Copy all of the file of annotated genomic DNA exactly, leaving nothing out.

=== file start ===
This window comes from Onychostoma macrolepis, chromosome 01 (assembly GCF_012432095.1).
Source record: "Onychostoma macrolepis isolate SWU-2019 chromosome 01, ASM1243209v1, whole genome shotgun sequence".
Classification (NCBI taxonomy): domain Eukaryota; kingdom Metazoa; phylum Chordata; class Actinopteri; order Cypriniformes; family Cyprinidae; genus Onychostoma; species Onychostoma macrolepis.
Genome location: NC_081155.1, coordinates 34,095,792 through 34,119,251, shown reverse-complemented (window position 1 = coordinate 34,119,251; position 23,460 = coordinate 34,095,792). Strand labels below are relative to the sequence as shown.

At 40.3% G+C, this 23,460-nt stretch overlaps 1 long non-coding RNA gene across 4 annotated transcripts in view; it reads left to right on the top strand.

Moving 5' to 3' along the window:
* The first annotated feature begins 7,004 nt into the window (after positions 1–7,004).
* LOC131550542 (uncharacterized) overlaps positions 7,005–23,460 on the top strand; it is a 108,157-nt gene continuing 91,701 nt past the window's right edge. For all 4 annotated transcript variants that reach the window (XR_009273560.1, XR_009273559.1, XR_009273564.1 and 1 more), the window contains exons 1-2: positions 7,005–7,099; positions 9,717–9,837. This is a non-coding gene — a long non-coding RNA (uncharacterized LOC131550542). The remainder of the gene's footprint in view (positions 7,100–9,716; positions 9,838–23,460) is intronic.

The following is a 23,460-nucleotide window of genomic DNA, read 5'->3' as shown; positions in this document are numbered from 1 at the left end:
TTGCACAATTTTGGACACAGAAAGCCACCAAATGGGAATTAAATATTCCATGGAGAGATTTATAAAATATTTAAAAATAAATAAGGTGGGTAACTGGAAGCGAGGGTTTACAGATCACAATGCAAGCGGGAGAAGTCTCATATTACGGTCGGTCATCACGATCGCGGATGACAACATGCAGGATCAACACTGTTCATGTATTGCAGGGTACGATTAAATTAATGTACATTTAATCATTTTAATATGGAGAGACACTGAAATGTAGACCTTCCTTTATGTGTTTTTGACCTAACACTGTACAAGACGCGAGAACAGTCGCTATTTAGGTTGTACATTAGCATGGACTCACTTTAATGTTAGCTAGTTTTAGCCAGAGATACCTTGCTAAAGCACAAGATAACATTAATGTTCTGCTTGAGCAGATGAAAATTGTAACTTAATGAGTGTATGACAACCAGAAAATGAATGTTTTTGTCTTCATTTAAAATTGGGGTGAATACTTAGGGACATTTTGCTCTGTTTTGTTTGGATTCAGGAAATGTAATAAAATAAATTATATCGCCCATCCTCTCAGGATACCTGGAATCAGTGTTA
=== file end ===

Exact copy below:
This window comes from Onychostoma macrolepis, chromosome 01 (assembly GCF_012432095.1).
Source record: "Onychostoma macrolepis isolate SWU-2019 chromosome 01, ASM1243209v1, whole genome shotgun sequence".
Classification (NCBI taxonomy): domain Eukaryota; kingdom Metazoa; phylum Chordata; class Actinopteri; order Cypriniformes; family Cyprinidae; genus Onychostoma; species Onychostoma macrolepis.
Genome location: NC_081155.1, coordinates 34,095,792 through 34,119,251, shown reverse-complemented (window position 1 = coordinate 34,119,251; position 23,460 = coordinate 34,095,792). Strand labels below are relative to the sequence as shown.

At 40.3% G+C, this 23,460-nt stretch overlaps 1 long non-coding RNA gene across 4 annotated transcripts in view; it reads left to right on the top strand.

Moving 5' to 3' along the window:
* The first annotated feature begins 7,004 nt into the window (after positions 1–7,004).
* LOC131550542 (uncharacterized) overlaps positions 7,005–23,460 on the top strand; it is a 108,157-nt gene continuing 91,701 nt past the window's right edge. For all 4 annotated transcript variants that reach the window (XR_009273560.1, XR_009273559.1, XR_009273564.1 and 1 more), the window contains exons 1-2: positions 7,005–7,099; positions 9,717–9,837. This is a non-coding gene — a long non-coding RNA (uncharacterized LOC131550542). The remainder of the gene's footprint in view (positions 7,100–9,716; positions 9,838–23,460) is intronic.

The following is a 23,460-nucleotide window of genomic DNA, read 5'->3' as shown; positions in this document are numbered from 1 at the left end:
TTGCACAATTTTGGACACAGAAAGCCACCAAATGGGAATTAAATATTCCATGGAGAGATTTATAAAATATTTAAAAATAAATAAGGTGGGTAACTGGAAGCGAGGGTTTACAGATCACAATGCAAGCGGGAGAAGTCTCATATTACGGTCGGTCATCACGATCGCGGATGACAACATGCAGGATCAACACTGTTCATGTATTGCAGGGTACGATTAAATTAATGTACATTTAATCATTTTAATATGGAGAGACACTGAAATGTAGACCTTCCTTTATGTGTTTTTGACCTAACACTGTACAAGACGCGAGAACAGTCGCTATTTAGGTTGTACATTAGCATGGACTCACTTTAATGTTAGCTAGTTTTAGCCAGAGATACCTTGCTAAAGCACAAGATAACATTAATGTTCTGCTTGAGCAGATGAAAATTGTAACTTAATGAGTGTATGACAACCAGAAAATGAATGTTTTTGTCTTCATTTAAAATTGGGGTGAATACTTAGGGACATTTTGCTCTGTTTTGTTTGGATTCAGGAAATGTAATAAAATAAATTATATCGCCCATCCTCTCAGGATACCTGGAATCAGTGTTA